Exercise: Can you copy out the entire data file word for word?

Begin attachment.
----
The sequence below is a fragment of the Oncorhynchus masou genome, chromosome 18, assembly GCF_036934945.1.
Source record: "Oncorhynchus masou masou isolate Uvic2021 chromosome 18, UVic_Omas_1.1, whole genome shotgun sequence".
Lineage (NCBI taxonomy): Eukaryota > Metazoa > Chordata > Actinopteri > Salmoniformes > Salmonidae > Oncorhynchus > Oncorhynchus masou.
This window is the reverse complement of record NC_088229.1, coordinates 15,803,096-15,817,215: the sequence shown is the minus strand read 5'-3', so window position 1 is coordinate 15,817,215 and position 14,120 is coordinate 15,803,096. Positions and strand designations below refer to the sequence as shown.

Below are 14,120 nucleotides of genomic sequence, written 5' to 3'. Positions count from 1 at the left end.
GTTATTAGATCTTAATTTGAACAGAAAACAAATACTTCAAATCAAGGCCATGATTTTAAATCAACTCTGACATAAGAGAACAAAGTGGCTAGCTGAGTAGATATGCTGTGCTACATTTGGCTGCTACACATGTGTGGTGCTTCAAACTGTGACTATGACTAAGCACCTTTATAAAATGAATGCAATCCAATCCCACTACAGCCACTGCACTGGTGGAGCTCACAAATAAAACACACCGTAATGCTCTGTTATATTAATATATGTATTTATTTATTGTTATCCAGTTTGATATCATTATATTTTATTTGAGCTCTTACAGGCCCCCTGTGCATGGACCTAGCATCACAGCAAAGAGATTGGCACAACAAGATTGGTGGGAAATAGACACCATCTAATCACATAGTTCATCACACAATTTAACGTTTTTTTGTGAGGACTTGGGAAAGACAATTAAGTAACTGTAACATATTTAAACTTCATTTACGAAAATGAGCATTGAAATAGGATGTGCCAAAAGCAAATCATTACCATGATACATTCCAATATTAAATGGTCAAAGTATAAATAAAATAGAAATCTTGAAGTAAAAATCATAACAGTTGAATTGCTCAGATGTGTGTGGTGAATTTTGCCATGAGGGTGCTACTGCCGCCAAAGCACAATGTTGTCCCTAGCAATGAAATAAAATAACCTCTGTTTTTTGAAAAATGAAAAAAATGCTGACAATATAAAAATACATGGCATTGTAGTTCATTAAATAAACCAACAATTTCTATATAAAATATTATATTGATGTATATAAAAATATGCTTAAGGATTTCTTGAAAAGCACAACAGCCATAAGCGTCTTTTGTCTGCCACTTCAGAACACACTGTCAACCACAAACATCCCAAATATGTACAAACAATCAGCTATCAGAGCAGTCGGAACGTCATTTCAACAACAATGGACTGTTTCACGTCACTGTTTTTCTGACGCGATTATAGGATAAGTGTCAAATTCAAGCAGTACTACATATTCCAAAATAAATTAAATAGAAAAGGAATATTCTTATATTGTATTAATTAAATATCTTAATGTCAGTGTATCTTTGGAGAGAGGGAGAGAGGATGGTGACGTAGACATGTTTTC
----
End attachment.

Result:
The sequence below is a fragment of the Oncorhynchus masou genome, chromosome 18, assembly GCF_036934945.1.
Source record: "Oncorhynchus masou masou isolate Uvic2021 chromosome 18, UVic_Omas_1.1, whole genome shotgun sequence".
Lineage (NCBI taxonomy): Eukaryota > Metazoa > Chordata > Actinopteri > Salmoniformes > Salmonidae > Oncorhynchus > Oncorhynchus masou.
This window is the reverse complement of record NC_088229.1, coordinates 15,803,096-15,817,215: the sequence shown is the minus strand read 5'-3', so window position 1 is coordinate 15,817,215 and position 14,120 is coordinate 15,803,096. Positions and strand designations below refer to the sequence as shown.

Below are 14,120 nucleotides of genomic sequence, written 5' to 3'. Positions count from 1 at the left end.
GTTATTAGATCTTAATTTGAACAGAAAACAAATACTTCAAATCAAGGCCATGATTTTAAATCAACTCTGACATAAGAGAACAAAGTGGCTAGCTGAGTAGATATGCTGTGCTACATTTGGCTGCTACACATGTGTGGTGCTTCAAACTGTGACTATGACTAAGCACCTTTATAAAATGAATGCAATCCAATCCCACTACAGCCACTGCACTGGTGGAGCTCACAAATAAAACACACCGTAATGCTCTGTTATATTAATATATGTATTTATTTATTGTTATCCAGTTTGATATCATTATATTTTATTTGAGCTCTTACAGGCCCCCTGTGCATGGACCTAGCATCACAGCAAAGAGATTGGCACAACAAGATTGGTGGGAAATAGACACCATCTAATCACATAGTTCATCACACAATTTAACGTTTTTTTGTGAGGACTTGGGAAAGACAATTAAGTAACTGTAACATATTTAAACTTCATTTACGAAAATGAGCATTGAAATAGGATGTGCCAAAAGCAAATCATTACCATGATACATTCCAATATTAAATGGTCAAAGTATAAATAAAATAGAAATCTTGAAGTAAAAATCATAACAGTTGAATTGCTCAGATGTGTGTGGTGAATTTTGCCATGAGGGTGCTACTGCCGCCAAAGCACAATGTTGTCCCTAGCAATGAAATAAAATAACCTCTGTTTTTTGAAAAATGAAAAAAATGCTGACAATATAAAAATACATGGCATTGTAGTTCATTAAATAAACCAACAATTTCTATATAAAATATTATATTGATGTATATAAAAATATGCTTAAGGATTTCTTGAAAAGCACAACAGCCATAAGCGTCTTTTGTCTGCCACTTCAGAACACACTGTCAACCACAAACATCCCAAATATGTACAAACAATCAGCTATCAGAGCAGTCGGAACGTCATTTCAACAACAATGGACTGTTTCACGTCACTGTTTTTCTGACGCGATTATAGGATAAGTGTCAAATTCAAGCAGTACTACATATTCCAAAATAAATTAAATAGAAAAGGAATATTCTTATATTGTATTAATTAAATATCTTAATGTCAGTGTATCTTTGGAGAGAGGGAGAGAGGATGGTGACGTAGACATGTTTTC